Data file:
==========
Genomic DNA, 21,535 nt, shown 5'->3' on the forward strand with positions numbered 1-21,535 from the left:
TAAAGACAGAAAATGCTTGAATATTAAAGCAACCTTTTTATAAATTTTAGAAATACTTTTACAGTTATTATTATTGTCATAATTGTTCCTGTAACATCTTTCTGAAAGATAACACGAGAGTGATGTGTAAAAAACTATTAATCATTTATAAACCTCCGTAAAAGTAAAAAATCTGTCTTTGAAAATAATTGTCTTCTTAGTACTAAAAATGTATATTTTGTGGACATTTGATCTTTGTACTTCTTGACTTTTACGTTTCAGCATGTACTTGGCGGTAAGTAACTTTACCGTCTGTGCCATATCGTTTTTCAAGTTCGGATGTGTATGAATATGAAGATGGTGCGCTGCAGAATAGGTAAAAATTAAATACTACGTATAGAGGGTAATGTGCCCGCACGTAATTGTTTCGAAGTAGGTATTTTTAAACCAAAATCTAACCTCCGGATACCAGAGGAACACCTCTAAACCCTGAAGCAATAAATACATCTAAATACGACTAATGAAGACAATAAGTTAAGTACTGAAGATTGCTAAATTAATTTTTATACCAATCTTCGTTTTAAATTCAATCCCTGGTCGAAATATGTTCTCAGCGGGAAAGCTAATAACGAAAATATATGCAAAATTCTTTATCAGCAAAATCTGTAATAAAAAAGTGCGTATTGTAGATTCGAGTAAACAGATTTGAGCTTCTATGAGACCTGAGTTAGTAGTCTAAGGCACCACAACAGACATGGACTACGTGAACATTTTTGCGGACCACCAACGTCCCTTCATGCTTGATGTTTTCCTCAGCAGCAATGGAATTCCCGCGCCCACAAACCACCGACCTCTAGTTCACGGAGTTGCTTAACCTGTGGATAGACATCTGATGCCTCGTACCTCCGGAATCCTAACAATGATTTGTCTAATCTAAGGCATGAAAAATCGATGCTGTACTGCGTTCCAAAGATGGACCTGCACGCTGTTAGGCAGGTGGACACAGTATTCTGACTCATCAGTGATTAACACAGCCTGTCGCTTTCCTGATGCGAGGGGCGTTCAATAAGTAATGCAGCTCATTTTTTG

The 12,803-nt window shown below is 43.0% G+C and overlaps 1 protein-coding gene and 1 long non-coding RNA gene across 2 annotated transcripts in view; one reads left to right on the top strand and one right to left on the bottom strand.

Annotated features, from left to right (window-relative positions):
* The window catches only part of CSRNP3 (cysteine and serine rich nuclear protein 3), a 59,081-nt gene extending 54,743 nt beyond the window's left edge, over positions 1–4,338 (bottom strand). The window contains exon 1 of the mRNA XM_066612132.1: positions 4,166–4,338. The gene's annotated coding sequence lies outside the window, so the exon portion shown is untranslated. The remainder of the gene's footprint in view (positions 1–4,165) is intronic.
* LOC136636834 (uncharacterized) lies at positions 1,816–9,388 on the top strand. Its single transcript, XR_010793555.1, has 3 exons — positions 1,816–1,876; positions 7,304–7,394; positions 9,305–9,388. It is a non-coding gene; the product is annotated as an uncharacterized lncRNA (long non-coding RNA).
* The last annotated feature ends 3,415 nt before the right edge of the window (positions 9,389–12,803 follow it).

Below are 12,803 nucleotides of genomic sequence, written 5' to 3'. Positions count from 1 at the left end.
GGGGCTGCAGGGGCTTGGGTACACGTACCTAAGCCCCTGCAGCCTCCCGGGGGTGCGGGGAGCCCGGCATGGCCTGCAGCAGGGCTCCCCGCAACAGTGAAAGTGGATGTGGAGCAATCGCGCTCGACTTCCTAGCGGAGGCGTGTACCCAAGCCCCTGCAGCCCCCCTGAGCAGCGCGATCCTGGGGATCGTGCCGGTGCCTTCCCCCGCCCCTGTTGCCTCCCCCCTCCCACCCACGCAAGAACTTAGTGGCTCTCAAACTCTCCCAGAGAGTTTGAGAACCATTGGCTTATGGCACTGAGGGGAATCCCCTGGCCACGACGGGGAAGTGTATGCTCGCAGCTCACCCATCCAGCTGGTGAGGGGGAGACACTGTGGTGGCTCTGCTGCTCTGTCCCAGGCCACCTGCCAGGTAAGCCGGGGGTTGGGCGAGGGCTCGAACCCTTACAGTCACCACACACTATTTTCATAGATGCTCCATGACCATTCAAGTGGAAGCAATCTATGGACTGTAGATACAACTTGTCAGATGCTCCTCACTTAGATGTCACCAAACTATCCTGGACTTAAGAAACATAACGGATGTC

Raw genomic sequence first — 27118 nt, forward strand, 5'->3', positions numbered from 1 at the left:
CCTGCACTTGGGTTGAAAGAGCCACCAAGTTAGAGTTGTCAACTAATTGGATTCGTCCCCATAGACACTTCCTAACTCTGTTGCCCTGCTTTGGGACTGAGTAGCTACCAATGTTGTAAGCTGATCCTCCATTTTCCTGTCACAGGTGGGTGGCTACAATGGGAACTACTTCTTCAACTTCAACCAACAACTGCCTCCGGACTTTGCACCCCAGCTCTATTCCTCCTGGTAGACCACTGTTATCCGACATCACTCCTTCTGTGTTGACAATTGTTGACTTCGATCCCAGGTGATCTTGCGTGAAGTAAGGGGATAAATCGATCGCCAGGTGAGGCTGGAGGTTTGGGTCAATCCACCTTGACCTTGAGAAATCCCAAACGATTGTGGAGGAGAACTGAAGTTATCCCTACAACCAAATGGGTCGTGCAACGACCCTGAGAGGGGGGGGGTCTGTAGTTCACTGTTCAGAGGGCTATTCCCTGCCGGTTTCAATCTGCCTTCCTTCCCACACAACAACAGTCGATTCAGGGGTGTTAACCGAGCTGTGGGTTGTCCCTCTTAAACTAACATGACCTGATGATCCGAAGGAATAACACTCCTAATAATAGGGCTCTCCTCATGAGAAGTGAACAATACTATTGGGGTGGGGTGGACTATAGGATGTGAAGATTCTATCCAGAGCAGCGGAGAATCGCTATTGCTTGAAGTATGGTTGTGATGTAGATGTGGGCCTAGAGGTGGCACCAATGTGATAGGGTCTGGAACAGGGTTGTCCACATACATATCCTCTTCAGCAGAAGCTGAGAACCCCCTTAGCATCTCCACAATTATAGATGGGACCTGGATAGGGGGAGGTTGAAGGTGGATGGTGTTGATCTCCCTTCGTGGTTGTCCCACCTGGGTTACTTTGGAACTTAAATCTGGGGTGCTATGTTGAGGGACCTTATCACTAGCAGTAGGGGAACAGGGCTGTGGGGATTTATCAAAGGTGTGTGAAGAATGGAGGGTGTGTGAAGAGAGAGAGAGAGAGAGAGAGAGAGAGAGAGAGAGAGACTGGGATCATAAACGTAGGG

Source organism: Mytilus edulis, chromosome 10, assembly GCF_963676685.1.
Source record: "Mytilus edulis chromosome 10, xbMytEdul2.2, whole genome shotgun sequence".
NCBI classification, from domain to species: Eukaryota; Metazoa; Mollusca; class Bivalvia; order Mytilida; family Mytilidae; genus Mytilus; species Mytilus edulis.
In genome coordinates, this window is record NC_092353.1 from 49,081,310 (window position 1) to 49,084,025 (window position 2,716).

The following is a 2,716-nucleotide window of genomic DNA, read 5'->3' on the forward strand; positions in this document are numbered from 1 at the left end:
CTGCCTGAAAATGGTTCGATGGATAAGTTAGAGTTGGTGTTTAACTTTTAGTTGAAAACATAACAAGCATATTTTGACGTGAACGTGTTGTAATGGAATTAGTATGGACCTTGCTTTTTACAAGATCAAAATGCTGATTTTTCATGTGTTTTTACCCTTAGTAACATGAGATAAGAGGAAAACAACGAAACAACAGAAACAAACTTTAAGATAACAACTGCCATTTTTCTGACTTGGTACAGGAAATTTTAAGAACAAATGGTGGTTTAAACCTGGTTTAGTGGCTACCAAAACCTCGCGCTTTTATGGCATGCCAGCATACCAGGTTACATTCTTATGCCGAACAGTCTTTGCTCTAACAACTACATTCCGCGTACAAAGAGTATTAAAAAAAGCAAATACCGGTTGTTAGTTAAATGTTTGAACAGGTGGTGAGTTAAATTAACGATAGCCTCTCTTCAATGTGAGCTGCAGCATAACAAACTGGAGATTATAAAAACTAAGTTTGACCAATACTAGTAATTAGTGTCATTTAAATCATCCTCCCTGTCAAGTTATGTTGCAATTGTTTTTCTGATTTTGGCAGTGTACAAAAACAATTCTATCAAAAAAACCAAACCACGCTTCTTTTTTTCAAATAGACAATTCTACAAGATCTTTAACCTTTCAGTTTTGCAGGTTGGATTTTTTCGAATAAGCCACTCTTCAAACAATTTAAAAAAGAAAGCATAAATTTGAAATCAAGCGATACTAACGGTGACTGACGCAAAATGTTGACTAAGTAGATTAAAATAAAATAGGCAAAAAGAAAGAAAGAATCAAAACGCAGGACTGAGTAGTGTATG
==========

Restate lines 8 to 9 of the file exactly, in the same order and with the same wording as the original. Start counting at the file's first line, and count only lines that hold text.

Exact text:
Below are 12,803 nucleotides of genomic sequence, written 5' to 3'. Positions count from 1 at the left end.
GGGGCTGCAGGGGCTTGGGTACACGTACCTAAGCCCCTGCAGCCTCCCGGGGGTGCGGGGAGCCCGGCATGGCCTGCAGCAGGGCTCCCCGCAACAGTGAAAGTGGATGTGGAGCAATCGCGCTCGACTTCCTAGCGGAGGCGTGTACCCAAGCCCCTGCAGCCCCCCTGAGCAGCGCGATCCTGGGGATCGTGCCGGTGCCTTCCCCCGCCCCTGTTGCCTCCCCCCTCCCACCCACGCAAGAACTTAGTGGCTCTCAAACTCTCCCAGAGAGTTTGAGAACCATTGGCTTATGGCACTGAGGGGAATCCCCTGGCCACGACGGGGAAGTGTATGCTCGCAGCTCACCCATCCAGCTGGTGAGGGGGAGACACTGTGGTGGCTCTGCTGCTCTGTCCCAGGCCACCTGCCAGGTAAGCCGGGGGTTGGGCGAGGGCTCGAACCCTTACAGTCACCACACACTATTTTCATAGATGCTCCATGACCATTCAAGTGGAAGCAATCTATGGACTGTAGATACAACTTGTCAGATGCTCCTCACTTAGATGTCACCAAACTATCCTGGACTTAAGAAACATAACGGATGTC